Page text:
Concurrency and Parallelism - CO890

Location Term Level Credits (ECTS) Current Convenor 2018-19 2019-20
(version 2)
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7 15 (7.5)
(version 2)
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7 15 (7.5) PROF RE Jones


CO871 Advanced Java for Programmers


Cannot be taken with CO538 Concurrency Design and Practice



Concurrent design and programming skills are of growing importance as multi-core processor technology advances. A sound understanding of fundamental concurrency concepts and obstacles is essential. This module introduces fundamental theories of concurrency. It discusses how designs can be made parallel and identifies the common faults in concurrent programs and how to avoid them. It introduces a range of widely used programming paradigms and techniques for writing concurrent programmes.

Concurrency and parallelism, and their applications to software design.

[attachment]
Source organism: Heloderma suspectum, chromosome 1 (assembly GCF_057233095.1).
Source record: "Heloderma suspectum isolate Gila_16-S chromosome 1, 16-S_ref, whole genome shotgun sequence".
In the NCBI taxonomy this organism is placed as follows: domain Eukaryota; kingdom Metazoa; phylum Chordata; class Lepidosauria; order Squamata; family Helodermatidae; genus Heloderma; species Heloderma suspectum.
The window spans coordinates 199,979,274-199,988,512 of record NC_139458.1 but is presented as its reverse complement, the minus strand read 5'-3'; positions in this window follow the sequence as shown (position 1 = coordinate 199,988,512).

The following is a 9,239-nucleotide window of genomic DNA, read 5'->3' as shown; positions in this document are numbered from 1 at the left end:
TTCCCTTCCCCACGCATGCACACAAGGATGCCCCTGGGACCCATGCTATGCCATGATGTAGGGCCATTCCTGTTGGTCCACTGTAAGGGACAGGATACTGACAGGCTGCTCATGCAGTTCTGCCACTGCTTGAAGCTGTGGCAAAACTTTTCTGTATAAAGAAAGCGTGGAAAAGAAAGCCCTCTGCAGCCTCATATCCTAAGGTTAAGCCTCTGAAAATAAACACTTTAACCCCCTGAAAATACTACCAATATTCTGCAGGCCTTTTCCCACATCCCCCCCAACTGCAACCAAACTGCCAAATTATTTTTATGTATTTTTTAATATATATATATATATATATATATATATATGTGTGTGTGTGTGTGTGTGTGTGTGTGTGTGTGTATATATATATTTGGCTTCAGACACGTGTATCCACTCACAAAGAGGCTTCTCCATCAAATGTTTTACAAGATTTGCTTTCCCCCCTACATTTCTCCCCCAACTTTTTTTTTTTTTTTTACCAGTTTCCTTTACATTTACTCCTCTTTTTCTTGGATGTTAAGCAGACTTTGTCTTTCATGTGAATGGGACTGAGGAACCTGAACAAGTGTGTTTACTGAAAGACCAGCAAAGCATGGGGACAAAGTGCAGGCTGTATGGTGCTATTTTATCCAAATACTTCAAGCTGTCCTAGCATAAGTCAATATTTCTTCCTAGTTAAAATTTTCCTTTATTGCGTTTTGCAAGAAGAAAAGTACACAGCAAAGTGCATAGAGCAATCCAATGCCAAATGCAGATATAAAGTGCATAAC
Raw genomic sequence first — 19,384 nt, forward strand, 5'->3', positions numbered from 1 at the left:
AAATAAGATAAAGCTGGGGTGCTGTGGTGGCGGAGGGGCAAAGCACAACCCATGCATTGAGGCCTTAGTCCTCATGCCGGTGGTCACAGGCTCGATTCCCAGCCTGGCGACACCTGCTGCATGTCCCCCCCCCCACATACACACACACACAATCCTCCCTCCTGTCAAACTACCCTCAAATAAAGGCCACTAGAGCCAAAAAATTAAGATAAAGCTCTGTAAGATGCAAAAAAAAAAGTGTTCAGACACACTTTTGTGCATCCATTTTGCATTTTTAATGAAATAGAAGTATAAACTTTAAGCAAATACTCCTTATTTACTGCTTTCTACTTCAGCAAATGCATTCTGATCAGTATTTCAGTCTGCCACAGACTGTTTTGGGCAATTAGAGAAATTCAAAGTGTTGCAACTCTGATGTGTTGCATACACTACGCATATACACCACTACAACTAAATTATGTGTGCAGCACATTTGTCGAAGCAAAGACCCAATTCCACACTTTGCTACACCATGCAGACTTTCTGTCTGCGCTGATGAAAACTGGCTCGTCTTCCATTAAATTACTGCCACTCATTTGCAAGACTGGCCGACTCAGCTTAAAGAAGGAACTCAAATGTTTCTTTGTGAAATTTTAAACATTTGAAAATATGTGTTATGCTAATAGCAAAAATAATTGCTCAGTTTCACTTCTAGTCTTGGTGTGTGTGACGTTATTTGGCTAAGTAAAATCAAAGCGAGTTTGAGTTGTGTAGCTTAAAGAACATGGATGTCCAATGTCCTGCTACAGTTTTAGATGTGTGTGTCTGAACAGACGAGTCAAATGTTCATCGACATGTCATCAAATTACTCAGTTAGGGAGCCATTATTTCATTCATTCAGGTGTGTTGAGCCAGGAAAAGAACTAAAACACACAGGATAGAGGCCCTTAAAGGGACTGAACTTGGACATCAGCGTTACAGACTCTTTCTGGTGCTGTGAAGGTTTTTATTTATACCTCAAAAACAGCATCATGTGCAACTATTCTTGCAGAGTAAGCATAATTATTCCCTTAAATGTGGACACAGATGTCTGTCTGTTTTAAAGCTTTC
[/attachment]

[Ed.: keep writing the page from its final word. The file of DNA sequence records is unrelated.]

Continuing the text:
Identifying parallelisable problems and parallelisation techniques.
Parallel algorithms and how to design them.
Common faults in concurrent and parallel programs.
Complexity, performance measurement and scheduling techniques.
Multi-core and emerging architectures.
Multi-core programming paradigms:
Data-parallel techniques: SIMD, MIMD, vector processing and GPGPUs.
Shared-memory techniques: conventional threads-and-locks, structured parallelism, transactional memory.
Message-passing techniques: process-oriented programming, mailboxes, tuplespaces.


This module appears in:

Contact hours

22 hours of lectures, 10 hours of classes

Preliminary reading


See the library reading list for this module (Canterbury)

See the library reading list for this module (Medway)

Learning outcomes

Understand the concepts of concurrency and parallelism, and how they are useful when designing software
Be able to identify and exploit opportunities for concurrency and parallelisation within a software system
Be familiar with common concurrency problems, and how to mitigate or avoid them
Be able to predict and measure the performance characteristics of a parallel system
Be familiar with the general details of current multi-core architectures and programming paradigms, and evaluate their suitability for typical real-world applications.

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